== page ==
Playing 3 against 2

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    Hi all
    I started working on Debussy’s 1st Arabesque (which is actually the piece that made me want to play the harp) and I am having some difficulty playing the 3 against 2 pattern. I can get it veryyyy slowly but as soon as I try to bring up the tempo a bit, I can’t quite get it. Perhaps I am thinking of it wrong. Does anyone have any tips or suggestions to play poly-rhythms like this?


    Sitting at a table or desk, get ready to tap both hands to either ” Both, right left right, Both, right left right” or “Blueberry pie”, whichever you prefer. The right hand taps only on both, right, right for the first option, and only on Blue, ber, pie for the second. The left hand taps only on Blue, ry. Slowly, then gradually faster and faster, as you have said, should help solve this rhythm problem. Reverse if you want your left hand to tap three times to the two tapped by the right.

    Gretchen Cover

    I saw a youtube masterclass video in which harpist Skaila Kanga coached the student to say something like “a nice cup of tea,” or “have a cup of tea” (can’t recall her exact words) to play 3 against 2. I do the one-ee-and-a-two-ee myself to get that passage. I also use the metronome. I did the hand tapping, too, when I first started First Arabesque.

    I’m sure your instructor is working with you on it and should have approaches to this tricky passage. Don’t rush. It will come in time – maybe a lot longer time than you’d like. Accuracy is more important than speed while you are learning the piece. Make sure you know each hand well to the point of memorization in those measures so you can focus on the rhythm, not the notes. Once you get this on the first page of First Arabesque, you will be able to complete the piece and always be able to do this rhythm playing any piece. First Arabesque is a great technique piece, and one of the most difficult IMHO to play well.


    ‘Nice cup of tea’ is what I was taught – you only want four syllables. I found it clicked for me when I wrote out crotchet, 2 quavers, crotchet (repeat) with the relevant tails going up and down.

    Sid Humphreys

    One of my teachers taught me to say “not difficult”.


    Two against 3 is not that complicated. In this particular case, the right hand is playing 3 and the left hand 2. If you think of it as the right hand playing triplets, both hands play together on the first note of the triplet. The second note of the left hand comes exactly half way between the second and third notes of the right hand. If you want to see what is happening, write out on a piece of paper 3 groups of 16th notes, 4 notes in each group(for a total of 12 notes). Put up stems on all of these notes. Now put down stems on the 1st and 7th notes. The right hand plays the first note of each of the 16th note groups, and the left hand plays the two notes with down stems. Count the 16th notes aloud, counting 1 2 3 4 1 2 3 4 1 2 3 4 at a fast tempo, and slap your right hand on the table every time you say 1. Slap your left hand on the table on the first 1 and the second 3(where the down stems are). That’s 3 against 2.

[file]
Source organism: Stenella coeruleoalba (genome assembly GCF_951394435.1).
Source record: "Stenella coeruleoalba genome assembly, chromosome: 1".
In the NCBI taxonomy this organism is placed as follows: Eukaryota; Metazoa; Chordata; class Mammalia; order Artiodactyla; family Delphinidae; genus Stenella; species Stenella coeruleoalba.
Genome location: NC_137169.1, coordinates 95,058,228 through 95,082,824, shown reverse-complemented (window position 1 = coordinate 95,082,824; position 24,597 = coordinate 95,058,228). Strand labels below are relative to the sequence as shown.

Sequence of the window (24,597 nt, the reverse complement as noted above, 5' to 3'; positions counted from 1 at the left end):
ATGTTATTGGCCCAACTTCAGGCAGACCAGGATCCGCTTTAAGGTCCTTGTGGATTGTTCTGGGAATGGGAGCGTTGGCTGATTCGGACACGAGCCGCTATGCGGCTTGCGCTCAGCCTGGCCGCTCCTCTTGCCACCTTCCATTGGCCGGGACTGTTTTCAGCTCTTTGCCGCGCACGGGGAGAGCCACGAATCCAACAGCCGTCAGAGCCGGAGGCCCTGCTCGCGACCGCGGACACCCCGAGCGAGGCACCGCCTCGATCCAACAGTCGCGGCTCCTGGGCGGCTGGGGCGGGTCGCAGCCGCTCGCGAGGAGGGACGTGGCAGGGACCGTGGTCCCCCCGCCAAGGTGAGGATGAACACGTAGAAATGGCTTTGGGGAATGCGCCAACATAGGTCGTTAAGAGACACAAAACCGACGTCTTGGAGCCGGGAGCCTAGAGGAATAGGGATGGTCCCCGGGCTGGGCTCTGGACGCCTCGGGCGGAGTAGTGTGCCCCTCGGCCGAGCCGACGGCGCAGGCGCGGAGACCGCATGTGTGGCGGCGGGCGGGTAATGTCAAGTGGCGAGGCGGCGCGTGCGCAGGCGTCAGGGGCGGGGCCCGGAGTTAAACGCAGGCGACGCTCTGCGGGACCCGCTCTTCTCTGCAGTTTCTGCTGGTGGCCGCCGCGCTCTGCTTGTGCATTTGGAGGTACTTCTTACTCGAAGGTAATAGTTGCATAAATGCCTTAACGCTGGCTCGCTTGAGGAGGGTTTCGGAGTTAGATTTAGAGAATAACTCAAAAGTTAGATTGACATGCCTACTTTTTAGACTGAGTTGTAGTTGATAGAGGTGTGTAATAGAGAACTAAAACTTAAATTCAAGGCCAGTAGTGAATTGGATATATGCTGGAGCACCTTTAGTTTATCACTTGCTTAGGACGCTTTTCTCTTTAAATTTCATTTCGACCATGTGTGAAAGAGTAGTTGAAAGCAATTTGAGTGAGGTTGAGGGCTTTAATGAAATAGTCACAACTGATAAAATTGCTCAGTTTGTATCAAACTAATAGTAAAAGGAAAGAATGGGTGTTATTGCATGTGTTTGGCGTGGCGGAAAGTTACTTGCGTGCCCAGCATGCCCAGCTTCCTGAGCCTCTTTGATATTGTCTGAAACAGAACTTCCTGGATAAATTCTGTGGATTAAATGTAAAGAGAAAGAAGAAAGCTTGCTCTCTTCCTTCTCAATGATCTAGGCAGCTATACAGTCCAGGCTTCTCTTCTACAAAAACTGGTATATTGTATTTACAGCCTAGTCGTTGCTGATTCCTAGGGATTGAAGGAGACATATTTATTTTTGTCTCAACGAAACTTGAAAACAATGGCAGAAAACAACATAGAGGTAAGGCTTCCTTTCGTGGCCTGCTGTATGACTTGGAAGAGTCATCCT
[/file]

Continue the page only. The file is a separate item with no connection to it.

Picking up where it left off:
“Nice cup of tea” seems to be the standard method of teaching this in the UK. No surprise there really! As everyone has said, it’s not complicated.

    Depending which hand has the triplet, it works like this.
    T = together R = Right hand and L = left hand. I hope it lines up properly when I post it!



    If you like thinking mathematically, think of fractions and common denominators. Each note of the triplet is a third (of the beat, for instance) and each eighth note (in this piece) is a half. The common denominator is 6, as in 1/6.

    Divide the beat into 6. Each note of the triplet is now equal to two numers: 123456 and each eighth note is equal to three: 123456

    Counting out loud, tap both hands on 1, the triplet hand on 3, the eighth note hand on 4, and the triplet hand on 5. Rinse, lather and repeat. It’s also a great idea to reinforce your feel by switching hands, maybe walking around with your feet as the triplet and hands as the eighth note and in reverse, etc…

    Basically – understand exactly how they fit together and then move the understanding into your body.


    The nice thing is that, once you get it, it becomes automatic. You no longer have to think about it. One of the hardest pieces I’ve ever played is the Parish-Alvars Serenade, and in that piece there are several looooooong melismas, where the right hand plays say 27 notes against the left hand which plays 6. I had to go through each one of those with a pencil and put a line from each left hand note up to the right hand note I had to hit at that point. Then I had to practice these melismas literally one beat at a time so I could get the feel of both hands getting to the same mark together. And each of these melismas was different. Another one might have 39 notes in the right hand and 7 in the left, then 34 in the right hand and 6 in the left, etc. So each one had to be learned the same way. But once I got it, I could just play each one of these without even thinking about it.


    Suggest you go back to Grandjany’s Arabesque – a grade 6 piece – a good place to learn 3 against 2 – oh and tap on your knees (thighs) RH triplets, LH quarter notes.

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